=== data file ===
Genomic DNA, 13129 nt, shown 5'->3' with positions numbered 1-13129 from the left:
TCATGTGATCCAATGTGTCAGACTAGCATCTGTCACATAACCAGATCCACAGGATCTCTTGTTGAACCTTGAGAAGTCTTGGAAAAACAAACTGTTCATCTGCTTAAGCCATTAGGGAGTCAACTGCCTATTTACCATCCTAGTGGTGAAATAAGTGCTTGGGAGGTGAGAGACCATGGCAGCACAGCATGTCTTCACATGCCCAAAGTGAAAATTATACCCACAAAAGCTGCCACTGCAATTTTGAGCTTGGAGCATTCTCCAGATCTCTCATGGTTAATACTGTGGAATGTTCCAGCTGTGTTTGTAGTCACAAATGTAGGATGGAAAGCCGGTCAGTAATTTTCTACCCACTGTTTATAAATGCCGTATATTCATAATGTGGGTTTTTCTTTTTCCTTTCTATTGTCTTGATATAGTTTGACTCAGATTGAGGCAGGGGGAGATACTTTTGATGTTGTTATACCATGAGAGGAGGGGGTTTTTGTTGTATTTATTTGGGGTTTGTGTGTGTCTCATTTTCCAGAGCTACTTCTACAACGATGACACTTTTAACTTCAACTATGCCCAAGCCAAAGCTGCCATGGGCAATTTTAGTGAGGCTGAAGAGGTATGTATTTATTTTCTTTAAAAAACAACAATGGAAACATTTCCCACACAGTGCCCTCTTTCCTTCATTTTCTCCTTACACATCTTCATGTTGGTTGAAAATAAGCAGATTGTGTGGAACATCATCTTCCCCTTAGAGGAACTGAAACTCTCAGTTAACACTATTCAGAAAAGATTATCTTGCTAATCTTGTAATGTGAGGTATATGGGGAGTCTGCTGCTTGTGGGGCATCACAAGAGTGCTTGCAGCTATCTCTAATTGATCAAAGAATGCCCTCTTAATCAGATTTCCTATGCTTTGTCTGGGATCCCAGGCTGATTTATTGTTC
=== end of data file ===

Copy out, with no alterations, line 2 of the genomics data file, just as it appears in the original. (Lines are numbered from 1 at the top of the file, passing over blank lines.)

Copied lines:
TCATGTGATCCAATGTGTCAGACTAGCATCTGTCACATAACCAGATCCACAGGATCTCTTGTTGAACCTTGAGAAGTCTTGGAAAAACAAACTGTTCATCTGCTTAAGCCATTAGGGAGTCAACTGCCTATTTACCATCCTAGTGGTGAAATAAGTGCTTGGGAGGTGAGAGACCATGGCAGCACAGCATGTCTTCACATGCCCAAAGTGAAAATTATACCCACAAAAGCTGCCACTGCAATTTTGAGCTTGGAGCATTCTCCAGATCTCTCATGGTTAATACTGTGGAATGTTCCAGCTGTGTTTGTAGTCACAAATGTAGGATGGAAAGCCGGTCAGTAATTTTCTACCCACTGTTTATAAATGCCGTATATTCATAATGTGGGTTTTTCTTTTTCCTTTCTATTGTCTTGATATAGTTTGACTCAGATTGAGGCAGGGGGAGATACTTTTGATGTTGTTATACCATGAGAGGAGGGGGTTTTTGTTGTATTTATTTGGGGTTTGTGTGTGTCTCATTTTCCAGAGCTACTTCTACAACGATGACACTTTTAACTTCAACTATGCCCAAGCCAAAGCTGCCATGGGCAATTTTAGTGAGGCTGAAGAGGTATGTATTTATTTTCTTTAAAAAACAACAATGGAAACATTTCCCACACAGTGCCCTCTTTCCTTCATTTTCTCCTTACACATCTTCATGTTGGTTGAAAATAAGCAGATTGTGTGGAACATCATCTTCCCCTTAGAGGAACTGAAACTCTCAGTTAACACTATTCAGAAAAGATTATCTTGCTAATCTTGTAATGTGAGGTATATGGGGAGTCTGCTGCTTGTGGGGCATCACAAGAGTGCTTGCAGCTATCTCTAATTGATCAAAGAATGCCCTCTTAATCAGATTTCCTATGCTTTGTCTGGGATCCCAGGCTGATTTATTGTTC